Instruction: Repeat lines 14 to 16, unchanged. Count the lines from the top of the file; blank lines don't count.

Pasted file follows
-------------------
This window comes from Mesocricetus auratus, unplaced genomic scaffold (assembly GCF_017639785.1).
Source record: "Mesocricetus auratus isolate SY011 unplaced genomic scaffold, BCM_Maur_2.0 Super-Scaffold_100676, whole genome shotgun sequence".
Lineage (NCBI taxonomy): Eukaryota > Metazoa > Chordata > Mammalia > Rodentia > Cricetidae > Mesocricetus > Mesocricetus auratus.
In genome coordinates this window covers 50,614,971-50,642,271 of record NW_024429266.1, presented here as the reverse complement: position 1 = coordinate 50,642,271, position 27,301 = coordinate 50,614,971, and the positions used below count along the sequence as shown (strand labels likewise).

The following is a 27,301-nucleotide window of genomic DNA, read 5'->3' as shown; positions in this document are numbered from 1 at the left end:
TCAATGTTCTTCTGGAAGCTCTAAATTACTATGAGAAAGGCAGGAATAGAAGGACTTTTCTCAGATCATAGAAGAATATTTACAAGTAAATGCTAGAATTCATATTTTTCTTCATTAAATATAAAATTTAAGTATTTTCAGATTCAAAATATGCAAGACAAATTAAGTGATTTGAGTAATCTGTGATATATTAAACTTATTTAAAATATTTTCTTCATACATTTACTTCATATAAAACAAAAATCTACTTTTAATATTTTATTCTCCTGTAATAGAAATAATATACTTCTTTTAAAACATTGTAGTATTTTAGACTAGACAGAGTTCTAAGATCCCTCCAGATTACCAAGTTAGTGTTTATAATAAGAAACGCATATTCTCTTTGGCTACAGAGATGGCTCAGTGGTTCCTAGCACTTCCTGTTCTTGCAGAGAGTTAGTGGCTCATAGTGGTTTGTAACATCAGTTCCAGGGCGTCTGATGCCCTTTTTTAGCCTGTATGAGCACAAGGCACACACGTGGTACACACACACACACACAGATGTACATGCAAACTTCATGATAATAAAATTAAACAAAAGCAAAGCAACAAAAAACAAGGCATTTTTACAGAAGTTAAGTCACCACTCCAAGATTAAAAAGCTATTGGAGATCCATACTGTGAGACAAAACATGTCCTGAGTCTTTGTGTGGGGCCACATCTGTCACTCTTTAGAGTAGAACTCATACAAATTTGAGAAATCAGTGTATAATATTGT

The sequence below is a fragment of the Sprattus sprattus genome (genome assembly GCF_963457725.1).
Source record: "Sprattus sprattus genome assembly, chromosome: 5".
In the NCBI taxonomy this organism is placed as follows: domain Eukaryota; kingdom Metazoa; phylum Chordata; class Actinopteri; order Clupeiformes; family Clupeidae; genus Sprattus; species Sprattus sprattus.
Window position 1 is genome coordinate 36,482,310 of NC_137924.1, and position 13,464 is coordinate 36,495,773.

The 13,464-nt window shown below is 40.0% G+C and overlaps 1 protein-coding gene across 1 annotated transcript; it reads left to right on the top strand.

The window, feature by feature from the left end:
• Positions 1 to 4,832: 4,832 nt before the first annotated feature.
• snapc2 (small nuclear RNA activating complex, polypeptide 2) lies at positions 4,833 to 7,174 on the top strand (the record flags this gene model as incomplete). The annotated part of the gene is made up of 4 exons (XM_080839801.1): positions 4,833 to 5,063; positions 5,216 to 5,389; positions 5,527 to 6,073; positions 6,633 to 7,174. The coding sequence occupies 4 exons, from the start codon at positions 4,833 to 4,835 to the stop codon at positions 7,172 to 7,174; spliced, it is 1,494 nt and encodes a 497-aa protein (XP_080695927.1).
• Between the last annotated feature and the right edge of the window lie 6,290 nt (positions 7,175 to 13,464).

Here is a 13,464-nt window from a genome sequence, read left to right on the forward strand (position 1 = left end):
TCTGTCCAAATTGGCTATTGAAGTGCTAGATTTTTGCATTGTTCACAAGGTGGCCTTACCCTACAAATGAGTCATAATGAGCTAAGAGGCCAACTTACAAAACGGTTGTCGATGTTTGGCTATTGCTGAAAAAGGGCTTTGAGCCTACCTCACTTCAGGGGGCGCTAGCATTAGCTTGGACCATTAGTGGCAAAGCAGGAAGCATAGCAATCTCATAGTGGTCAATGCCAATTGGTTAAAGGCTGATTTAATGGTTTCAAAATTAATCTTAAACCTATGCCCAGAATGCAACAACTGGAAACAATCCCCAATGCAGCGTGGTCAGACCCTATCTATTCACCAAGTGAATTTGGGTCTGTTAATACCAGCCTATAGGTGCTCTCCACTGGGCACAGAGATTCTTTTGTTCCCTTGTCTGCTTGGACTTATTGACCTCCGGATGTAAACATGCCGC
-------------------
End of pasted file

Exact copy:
• snapc2 (small nuclear RNA activating complex, polypeptide 2) lies at positions 4,833 to 7,174 on the top strand (the record flags this gene model as incomplete). The annotated part of the gene is made up of 4 exons (XM_080839801.1): positions 4,833 to 5,063; positions 5,216 to 5,389; positions 5,527 to 6,073; positions 6,633 to 7,174. The coding sequence occupies 4 exons, from the start codon at positions 4,833 to 4,835 to the stop codon at positions 7,172 to 7,174; spliced, it is 1,494 nt and encodes a 497-aa protein (XP_080695927.1).
• Between the last annotated feature and the right edge of the window lie 6,290 nt (positions 7,175 to 13,464).

Here is a 13,464-nt window from a genome sequence, read left to right on the forward strand (position 1 = left end):